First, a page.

3.  Motherhood comes naturally.  Disagree.  Selfishness comes naturally.  Motherhood is a life of service.

4.  It gets easier.  So far, no.  The change of physical demands and no sleep to bra shopping and  hormones- ’nuff said.  I have heard enough from mom’s with adult children to know that season has it’s struggles  as well.  Like I said- life time service.

5.  If you read a bunch of parenting books, you’ll have a good idea of what to expect and how to deal with  it.  Don’t worry the formula works for everyone…said no mother ever!

6.  You have to be able to juggle house, schedules, and bake cookies all the time.  Give yourselves a break.   We mamas can seldom muster up the will and motivation for for anything other than keeping the young  alive.  It’s okay.  If you’re a ball of energy, that’s awesome.  If you’re not, don’t fall into the trap of looking  around you.  Assume you’re friend’s Instagram picture of perfection was the only moment of peace that  day held, and she documented it.  Assume that all the Pinterest pins are looking more like the Pinterest  Fail blog.  Just love your babes and do lots of deep breathing and praying.  You’ll make it to the next  stage.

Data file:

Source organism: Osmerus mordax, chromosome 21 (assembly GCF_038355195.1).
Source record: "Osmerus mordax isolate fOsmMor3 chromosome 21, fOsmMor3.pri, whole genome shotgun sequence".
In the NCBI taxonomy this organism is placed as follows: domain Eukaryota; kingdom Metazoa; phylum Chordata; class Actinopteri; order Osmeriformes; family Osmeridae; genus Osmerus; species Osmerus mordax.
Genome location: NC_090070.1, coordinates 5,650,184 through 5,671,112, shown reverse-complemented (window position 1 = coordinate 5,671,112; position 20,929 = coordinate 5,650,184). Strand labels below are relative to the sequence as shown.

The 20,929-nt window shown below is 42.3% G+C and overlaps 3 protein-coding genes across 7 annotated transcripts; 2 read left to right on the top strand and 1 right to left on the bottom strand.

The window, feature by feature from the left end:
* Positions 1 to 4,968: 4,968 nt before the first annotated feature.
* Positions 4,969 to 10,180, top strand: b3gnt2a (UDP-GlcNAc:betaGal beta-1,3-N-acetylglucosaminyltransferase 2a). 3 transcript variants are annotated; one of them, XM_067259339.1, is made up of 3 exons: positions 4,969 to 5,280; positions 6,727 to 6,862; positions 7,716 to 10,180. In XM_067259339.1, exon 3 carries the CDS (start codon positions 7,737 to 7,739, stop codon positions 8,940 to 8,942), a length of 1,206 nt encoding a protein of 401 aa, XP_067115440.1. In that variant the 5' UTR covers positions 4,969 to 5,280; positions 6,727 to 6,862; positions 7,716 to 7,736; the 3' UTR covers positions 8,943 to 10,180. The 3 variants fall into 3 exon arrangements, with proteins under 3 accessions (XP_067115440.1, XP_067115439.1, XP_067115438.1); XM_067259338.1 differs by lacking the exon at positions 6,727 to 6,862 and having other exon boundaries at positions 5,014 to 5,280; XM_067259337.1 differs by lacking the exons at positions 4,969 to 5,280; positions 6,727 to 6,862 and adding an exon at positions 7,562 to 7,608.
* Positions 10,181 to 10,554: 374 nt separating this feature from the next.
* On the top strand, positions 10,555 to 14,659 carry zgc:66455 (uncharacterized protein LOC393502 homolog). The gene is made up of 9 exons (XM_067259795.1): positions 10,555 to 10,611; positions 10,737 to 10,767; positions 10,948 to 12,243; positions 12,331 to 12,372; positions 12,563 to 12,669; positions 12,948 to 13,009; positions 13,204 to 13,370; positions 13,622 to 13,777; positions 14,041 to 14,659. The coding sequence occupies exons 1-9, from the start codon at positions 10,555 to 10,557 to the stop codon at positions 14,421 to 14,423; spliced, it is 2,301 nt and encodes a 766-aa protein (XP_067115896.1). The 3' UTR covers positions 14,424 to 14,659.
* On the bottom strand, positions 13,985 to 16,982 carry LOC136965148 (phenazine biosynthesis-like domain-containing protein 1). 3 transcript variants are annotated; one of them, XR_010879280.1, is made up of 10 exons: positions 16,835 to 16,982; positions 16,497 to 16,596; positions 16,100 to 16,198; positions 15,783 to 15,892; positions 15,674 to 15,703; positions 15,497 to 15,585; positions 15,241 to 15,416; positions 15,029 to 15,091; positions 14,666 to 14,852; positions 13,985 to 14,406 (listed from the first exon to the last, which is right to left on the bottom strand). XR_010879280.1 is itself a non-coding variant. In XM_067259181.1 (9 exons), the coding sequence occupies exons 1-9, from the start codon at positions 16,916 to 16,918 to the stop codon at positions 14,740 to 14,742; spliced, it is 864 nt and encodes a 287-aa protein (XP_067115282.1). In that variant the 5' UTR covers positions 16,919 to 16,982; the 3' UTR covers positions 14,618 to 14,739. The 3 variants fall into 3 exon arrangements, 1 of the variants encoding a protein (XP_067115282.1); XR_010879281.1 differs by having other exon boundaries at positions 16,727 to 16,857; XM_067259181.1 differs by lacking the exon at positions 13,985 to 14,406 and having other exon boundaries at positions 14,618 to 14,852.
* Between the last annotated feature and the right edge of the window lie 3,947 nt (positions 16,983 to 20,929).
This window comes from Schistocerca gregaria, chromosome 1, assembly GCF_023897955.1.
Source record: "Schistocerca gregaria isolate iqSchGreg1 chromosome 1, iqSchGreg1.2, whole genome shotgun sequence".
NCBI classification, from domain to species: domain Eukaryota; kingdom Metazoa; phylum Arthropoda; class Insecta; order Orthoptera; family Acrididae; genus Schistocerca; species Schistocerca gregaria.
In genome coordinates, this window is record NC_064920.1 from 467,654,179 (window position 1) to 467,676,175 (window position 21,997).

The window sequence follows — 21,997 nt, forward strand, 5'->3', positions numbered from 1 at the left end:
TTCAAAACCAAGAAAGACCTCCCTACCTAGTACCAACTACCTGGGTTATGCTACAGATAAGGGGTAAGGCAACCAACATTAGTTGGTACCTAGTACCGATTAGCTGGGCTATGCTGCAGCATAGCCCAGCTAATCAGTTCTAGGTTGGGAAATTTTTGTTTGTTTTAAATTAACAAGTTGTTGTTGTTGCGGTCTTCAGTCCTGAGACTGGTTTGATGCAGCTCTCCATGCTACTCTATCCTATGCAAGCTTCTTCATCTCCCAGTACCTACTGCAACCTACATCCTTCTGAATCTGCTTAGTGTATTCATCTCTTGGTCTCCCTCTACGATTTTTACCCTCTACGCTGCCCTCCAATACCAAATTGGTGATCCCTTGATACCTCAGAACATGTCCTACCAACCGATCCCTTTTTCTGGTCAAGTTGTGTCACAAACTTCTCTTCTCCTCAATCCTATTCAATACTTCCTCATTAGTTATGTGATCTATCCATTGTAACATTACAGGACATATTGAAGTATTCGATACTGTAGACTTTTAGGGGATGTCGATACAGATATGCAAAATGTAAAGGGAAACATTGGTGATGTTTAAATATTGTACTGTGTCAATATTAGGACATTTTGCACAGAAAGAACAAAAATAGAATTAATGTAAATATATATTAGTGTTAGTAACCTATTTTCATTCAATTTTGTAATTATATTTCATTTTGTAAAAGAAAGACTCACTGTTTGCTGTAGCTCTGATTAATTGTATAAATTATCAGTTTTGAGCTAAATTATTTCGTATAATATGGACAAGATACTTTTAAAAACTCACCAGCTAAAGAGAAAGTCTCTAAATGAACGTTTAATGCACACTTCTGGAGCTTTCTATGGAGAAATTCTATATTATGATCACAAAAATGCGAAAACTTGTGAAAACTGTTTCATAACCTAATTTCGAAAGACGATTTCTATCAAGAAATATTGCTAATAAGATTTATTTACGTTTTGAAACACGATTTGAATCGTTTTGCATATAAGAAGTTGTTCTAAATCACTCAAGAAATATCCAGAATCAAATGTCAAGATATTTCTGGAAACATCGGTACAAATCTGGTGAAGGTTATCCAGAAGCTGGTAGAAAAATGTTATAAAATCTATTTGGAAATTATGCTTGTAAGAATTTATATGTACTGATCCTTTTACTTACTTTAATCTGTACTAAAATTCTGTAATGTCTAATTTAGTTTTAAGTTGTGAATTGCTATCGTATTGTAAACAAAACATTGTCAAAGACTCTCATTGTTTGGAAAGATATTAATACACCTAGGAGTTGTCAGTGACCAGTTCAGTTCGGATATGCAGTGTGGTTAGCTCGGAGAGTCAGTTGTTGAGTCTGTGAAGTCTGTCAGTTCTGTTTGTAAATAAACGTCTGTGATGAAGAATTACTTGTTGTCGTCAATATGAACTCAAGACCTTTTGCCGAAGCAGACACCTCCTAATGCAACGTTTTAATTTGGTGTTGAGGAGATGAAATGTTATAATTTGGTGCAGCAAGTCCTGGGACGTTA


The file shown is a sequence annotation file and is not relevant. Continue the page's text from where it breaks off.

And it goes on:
7.  Your friends are sweeter, more peaceful, and never complain about anything.  They have it all figured  out.  They are better than you.  Yeah right.  They are likely struggling just as much- maybe more.  Have  honest conversations and be a friend who understands.  We are all figuring things out as we go.  YOU”RE  NOT ALONE!  Surround yourself with godly women who you can relate to.

8.  If you don’t feed your child organic from scratch food, on a plate that’s BPA-Free in a chair you bought at the thrift store and painted with chemical-free paint, while strumming your guitar to a song you wrote especially for him– he’ll grow up hating you and thinking that you neglected him.  Give that kid some chicken McNuggets and let him play in the ball pit of death germs.  He’ll love you more.  Just kidding. Do what ever you want, but remember that he only wants you.  Not your food or your up-cycles.  Just your presence and love.

9.  If you’re a single mom you have failed.  You don’t see your kids enough and they will turn out horrible.  Don’t believe that for a second.  You can do it, and you will realize one day how amazing you are for raising a child with no help or relief from a spouse.  I think single moms are amazing!  God will get you through to your next season.